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Obama takes case for immigration reform to Spanish language TV
President Obama on Tuesday intensified his summer campaign to pressure House Republicans to approve immigration reform, conducting interviews with several Spanish-language television anchors while his spokesman boasted that the Senate wouldn't have passed a bill without the president's leadership.
At the White House, Mr. Obama granted interviews to Spanish-speaking newscasters from Dallas, Denver, Los Angeles and New York as he sought to raise the heat on House lawmakers to accept the heart of Senate-passed legislation that would grant a pathway to citizenship for the nation's approximately 11 million illegal immigrants.
In the 2012 presidential election, 70 percent of Hispanic voters supported Mr. Obama, who promised to complete immigration reform in his second term. And on Tuesday, White House press secretary Jay Carney said the president has been instrumental in getting the legislation through the Senate.
"We wouldn't be where we are with a bill that passed the Senate with bipartisan support if it hadn't been for the role the president played," Mr. Carney told reporters. He quickly added that his view was "not to diminish" the role of the Senate's bipartisan "Gang of Eight," which drafted the legislation. He said their role was "vital."
"They crafted the legislation that met the principles the president set," Mr. Carney said.
Matt Barreto, a University of Washington professor who conducts regular polling of Hispanic voters, said Mr. Obama is in a stronger position now than in his first term.
"In the first term, that was the big question mark — is he really trying to push immigration reform forward? We didn't see much evidence of that," said Mr. Barreto, a principal of the Latino Decisions polling organization. "But now we have a bill. If the bill fails at this point, our polling is showing pretty consistently that Latino voters would blame the Republican Party."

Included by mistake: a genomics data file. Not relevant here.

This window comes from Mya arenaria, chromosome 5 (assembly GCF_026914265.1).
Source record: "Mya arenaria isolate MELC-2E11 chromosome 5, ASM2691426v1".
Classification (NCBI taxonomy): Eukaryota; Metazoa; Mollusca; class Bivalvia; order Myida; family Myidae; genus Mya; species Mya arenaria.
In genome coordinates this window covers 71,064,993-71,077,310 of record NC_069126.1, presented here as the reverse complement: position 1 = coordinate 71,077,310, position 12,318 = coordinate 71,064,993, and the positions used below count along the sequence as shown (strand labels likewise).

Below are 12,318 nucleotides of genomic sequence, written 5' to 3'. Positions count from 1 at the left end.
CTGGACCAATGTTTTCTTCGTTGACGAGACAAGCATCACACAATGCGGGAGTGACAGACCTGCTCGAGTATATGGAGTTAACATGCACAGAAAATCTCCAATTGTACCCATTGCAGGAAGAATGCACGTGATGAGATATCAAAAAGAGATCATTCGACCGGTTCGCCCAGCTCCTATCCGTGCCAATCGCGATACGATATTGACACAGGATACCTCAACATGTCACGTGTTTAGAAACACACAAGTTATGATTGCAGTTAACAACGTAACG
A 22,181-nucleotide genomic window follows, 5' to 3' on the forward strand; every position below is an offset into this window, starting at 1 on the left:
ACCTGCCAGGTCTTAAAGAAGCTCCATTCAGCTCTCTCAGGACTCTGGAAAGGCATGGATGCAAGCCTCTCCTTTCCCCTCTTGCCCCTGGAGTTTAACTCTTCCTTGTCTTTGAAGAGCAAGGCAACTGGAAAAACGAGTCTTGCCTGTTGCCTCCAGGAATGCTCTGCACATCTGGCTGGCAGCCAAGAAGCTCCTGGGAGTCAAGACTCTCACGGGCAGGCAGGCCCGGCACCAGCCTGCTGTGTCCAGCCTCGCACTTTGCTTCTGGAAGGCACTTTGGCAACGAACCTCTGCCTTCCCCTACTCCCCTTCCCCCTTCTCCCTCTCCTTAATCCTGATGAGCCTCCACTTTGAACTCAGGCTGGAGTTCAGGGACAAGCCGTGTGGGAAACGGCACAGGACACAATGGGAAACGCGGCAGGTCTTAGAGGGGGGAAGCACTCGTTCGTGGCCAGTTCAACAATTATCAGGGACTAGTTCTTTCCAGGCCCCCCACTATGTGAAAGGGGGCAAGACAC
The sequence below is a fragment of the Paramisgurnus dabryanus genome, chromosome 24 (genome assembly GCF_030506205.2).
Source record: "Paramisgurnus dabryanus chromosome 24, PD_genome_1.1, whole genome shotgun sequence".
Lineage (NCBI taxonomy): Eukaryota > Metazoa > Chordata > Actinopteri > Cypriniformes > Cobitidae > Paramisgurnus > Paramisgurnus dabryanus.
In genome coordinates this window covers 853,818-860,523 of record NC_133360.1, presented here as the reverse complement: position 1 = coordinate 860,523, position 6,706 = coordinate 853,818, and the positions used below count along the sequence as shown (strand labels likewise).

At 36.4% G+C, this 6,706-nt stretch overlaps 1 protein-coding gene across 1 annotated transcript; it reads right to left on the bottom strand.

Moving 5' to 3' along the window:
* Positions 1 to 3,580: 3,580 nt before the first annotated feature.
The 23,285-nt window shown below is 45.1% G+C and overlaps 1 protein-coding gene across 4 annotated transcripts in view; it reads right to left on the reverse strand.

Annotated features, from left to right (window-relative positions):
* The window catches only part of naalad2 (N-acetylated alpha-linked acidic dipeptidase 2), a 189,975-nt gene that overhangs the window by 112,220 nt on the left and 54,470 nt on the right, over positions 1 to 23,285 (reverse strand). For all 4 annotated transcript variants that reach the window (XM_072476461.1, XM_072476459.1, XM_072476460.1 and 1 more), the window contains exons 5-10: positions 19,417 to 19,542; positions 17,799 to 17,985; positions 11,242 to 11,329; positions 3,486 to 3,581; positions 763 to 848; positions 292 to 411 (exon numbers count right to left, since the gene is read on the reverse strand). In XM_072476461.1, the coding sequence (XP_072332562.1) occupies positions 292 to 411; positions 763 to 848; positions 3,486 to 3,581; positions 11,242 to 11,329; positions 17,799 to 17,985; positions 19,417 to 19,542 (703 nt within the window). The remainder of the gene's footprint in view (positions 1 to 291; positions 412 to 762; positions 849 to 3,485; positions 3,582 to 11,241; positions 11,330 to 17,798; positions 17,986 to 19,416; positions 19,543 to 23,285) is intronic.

Republican leaders have acknowledged the implications at the polls if immigration reform collapses, and some have said they are eager to compete more effectively for the Hispanic vote.
But Mr. Barreto said the president still must be careful not to be too obvious about the pressure he's exerting on House Republicans, because such a tactic could backfire with their conservative constituents.
"Obviously it's a delicate balance," he said. "He doesn't want to put too much pressure because that could create backlash from Republicans."
The president doesn't find himself on the defensive about immigration reform, as he did in his first term. Before he even became president, Mr. Obama promised in an interview with Univision's Jorge Ramos that he would be strongly promoting a bill in his first year in office.
"I cannot guarantee that it is going to be in the first 100 days," Mr. Obama said in May 2008. "But what I can guarantee is that we will have in the first year an immigration bill that I strongly support and that I'm promoting."
That didn't happen, as Mr. Obama confronted a deep recession in 2009 and then decided to devote much of his energy to getting his health care law through Congress. As a result, he was accused by Mr. Ramos and others of breaking his promise on immigration.
But with the Senate bill completed, the focus is squarely on House Republicans, whom Mr. Barreto said can't afford to block legislation if they hope to win over some Hispanic voters for the long term.
"It is the Republicans' problem," Mr. Barreto said. "The Democrats are trying to get the bill done. Jorge Ramos is on TV every day saying the Republicans are blocking this bill."
After a meeting last week, House Republicans emerged with a strategy that includes raising questions about Mr. Obama's commitment to enforcing border security. The Senate's immigration bill includes $40 billion toward additional security along the U.S.-Mexico border.
Given the persistent opposition among many House Republicans, Mr. Obama's task of persuasion is "very difficult," Mr. Barreto said.
"He needs to make [House Republicans] believe that they're going to be in even worse standing and going to hurt the party's reputation if they continue to stall or delay or block the bill," he said. "I do believe that [House Speaker] John Boehner and [Majority leader] Eric Cantor and [Budget Committee Chairman] Paul Ryan and a couple of the more mainstream Republicans in the caucus are persuaded by the national reputation of the party and the future implications for the party nationally. The more that Obama is perceived as the hero and the more that the GOP is perceived as the villains on Spanish-language TV, the more that John Boehner's going to be inspired to try to move the bill. They don't want to concede any ground."
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About the Author
Dave Boyer is a White House correspondent for The Washington Times. A native of Allentown, Pa., Boyer worked for the Philadelphia Inquirer from 2002 to 2011 and also has covered Congress for the Times. He is a graduate of Penn State University. Boyer can be reached at firstname.lastname@example.org.
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